I've just downloaded our chat logs from Meebo.

The format is not very helpful. One folder per chat, and many chats seem to be split over multiple files. The files are in html, which is fine for looking at, but not very helpful for merging or doing anything with them. Would have preferred a CSV file!

Chris Keene

Based on my initial testing of the free versions of the products mentioned in the article, I'm listing some pros and cons that I've encountered so far. Please let me know if your experience has been different! During this initial testing no attempt was made to edit the code used to embed the widget into the test pages.

We're only looking at products that provide a widget that we can embed in our website so a visitor can chat with us without registering for an IM account or downloading anything. We are only looking at products that provide one-on-one private chat; we're not interested in having a "community chatbox" where visitors' questions are public (so that rules out Chatwing, as pretty as it is).

Chatango Mini
~ Simple design.
~ We could customize colors and size of chatbox widget (box background, names, other text) to integrate it within our website.
~ Staff with Windows OS can download "MessageCatcher" (165KB, "no spyware" according to the website) and this allows changing Available/Away/Offline status and monitoring messages without logging into and staying on the Chatango website (a quick access icon is added to the task tray, much like Google Talk).

~ Must use another service to monitor GoogleTalk, AIM, Yahoo, and other IM accounts.
~ The blinking and pop-up advertisements on the registration page immediately gave me a negative impression about the product (but I registered anyway because this may be an unfair reason to not try a free product).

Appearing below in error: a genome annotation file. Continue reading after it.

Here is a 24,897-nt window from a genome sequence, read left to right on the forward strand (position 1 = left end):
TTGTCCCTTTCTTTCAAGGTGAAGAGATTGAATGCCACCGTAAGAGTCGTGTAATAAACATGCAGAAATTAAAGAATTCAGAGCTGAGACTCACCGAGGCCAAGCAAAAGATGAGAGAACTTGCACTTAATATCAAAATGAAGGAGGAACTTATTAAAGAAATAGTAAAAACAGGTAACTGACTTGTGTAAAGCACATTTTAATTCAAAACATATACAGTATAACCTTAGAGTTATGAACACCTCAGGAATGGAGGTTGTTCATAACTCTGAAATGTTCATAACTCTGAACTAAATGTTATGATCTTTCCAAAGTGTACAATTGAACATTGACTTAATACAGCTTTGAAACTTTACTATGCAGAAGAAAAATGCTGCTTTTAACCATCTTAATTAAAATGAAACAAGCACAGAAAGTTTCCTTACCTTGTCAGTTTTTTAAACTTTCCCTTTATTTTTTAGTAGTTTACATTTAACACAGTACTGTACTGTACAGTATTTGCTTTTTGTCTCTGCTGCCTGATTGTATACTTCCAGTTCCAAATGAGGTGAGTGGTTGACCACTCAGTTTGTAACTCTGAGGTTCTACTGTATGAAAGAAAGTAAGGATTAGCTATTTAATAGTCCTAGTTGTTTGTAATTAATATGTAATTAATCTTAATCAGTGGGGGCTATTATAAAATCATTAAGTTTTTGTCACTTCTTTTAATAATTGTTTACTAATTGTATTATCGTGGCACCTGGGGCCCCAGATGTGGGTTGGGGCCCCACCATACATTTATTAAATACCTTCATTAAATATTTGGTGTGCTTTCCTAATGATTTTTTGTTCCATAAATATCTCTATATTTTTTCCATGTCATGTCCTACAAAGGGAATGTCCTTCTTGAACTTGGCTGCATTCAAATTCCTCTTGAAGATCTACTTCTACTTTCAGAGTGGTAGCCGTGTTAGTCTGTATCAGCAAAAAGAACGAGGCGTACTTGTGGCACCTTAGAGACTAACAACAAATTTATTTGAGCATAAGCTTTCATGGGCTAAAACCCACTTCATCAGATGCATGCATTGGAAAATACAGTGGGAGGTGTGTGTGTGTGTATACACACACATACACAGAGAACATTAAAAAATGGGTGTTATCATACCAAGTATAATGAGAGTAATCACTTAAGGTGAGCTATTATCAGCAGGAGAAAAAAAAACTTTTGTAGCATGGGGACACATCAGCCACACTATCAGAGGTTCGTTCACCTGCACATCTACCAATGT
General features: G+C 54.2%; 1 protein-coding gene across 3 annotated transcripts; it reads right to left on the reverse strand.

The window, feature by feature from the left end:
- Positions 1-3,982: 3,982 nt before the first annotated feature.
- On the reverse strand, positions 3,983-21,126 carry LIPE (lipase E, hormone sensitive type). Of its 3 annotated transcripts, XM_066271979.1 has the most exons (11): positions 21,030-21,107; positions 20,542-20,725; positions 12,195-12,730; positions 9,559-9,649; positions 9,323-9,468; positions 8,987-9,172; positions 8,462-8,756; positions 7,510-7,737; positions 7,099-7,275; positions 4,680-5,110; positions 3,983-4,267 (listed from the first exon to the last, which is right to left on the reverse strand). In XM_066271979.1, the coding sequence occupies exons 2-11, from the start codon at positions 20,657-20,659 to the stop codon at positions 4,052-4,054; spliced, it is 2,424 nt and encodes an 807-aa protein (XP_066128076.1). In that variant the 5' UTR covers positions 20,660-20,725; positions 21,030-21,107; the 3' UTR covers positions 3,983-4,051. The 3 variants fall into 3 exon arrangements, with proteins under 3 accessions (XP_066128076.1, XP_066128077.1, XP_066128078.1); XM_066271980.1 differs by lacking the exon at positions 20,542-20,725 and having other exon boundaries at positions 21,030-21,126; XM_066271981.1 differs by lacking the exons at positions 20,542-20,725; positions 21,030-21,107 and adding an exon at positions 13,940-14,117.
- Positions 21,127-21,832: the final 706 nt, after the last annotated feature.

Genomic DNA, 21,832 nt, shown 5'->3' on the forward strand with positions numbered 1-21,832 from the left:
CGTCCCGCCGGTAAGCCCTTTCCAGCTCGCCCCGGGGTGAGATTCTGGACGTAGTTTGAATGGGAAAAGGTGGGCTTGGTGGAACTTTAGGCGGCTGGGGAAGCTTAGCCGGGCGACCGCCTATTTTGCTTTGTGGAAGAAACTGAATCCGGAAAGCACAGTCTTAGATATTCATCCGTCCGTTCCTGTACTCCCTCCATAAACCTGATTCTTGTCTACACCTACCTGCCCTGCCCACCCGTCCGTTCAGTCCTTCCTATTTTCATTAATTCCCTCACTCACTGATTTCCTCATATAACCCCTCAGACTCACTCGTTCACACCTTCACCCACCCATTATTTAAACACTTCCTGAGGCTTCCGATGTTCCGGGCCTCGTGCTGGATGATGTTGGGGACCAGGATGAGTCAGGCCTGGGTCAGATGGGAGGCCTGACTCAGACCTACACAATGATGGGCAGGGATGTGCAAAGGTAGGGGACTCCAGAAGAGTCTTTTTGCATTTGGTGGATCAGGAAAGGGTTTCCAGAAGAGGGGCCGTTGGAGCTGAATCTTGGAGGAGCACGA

~ The dashboard for monitoring messages from the Chatango website includes a prominent "Meet People" list of other Chatango users: mostly 13-25 youngsters, some with blinking avatars and such. This doesn't bode well: I'm expecting spam. (I did search and found about 4 libraries using the service, so I know I should reserve judgment and perhaps ask these libraries about their experience.)
~ The "MessageCatcher" is only available for Windows, but FT staff here use Macs. I'd have to be logged into the website to monitor chat.

Plugoo (Beta)
~ You choose which of your IM accounts you want to use to receive messages: AIM, MSN Messenger, Google Talk, Jabber, or ICQ IM (rather than having a separate interface to monitor chats from the widget).
~ You can specify to disable messages if you are offline.
~ If you don't want to disable messages while you are offline, you can specify that messages received while you are offline are forwarded to your e-mail instead.
~ Chatbox default skin is a sleek shiny black; a simpler skin is available that allows some customization of color.
~ Can customize Available, Away, and Offline greeting messages.
~ Visitor can detach the chatbox and keep browsing web pages.
~ Upgrading to Basic or Pro accounts for additional features is relatively cheap (if price is US$, basic=6.99 or pro=9.99 per month).

~ In Beta testing, so not sure what to expect for future.
~ Free account only allows 1 chat at a time.
~ Loading of the widget is preceded by an advertisement (applies to free account only).
~ Loading of the widget during this initial testing period has been unreliable: average so far is 30 seconds to load and sometimes the widget doesn't load at all

Zoho Chat (Beta)
~ Very similar to Meebo Me (public side) and Meebo Messenger (staff side).
~ Can monitor AIM, Google Talk, and other IM accounts all in the same interface.
~ Allows multiple concurrent chats at a time.
~ Different staff members can have their own Zoho account with their name and share responsibility for taking chats (Live Support) or you can just use the one library account (Live Chat).
~ Company seems well established, has several products, and seems to be adding new features to products such as iPhone and Android apps
~ Chat product is in Beta testing, so potential for bugs and other Cons to be worked out is high.

~ Chat product is in Beta testing, so not sure what to expect for future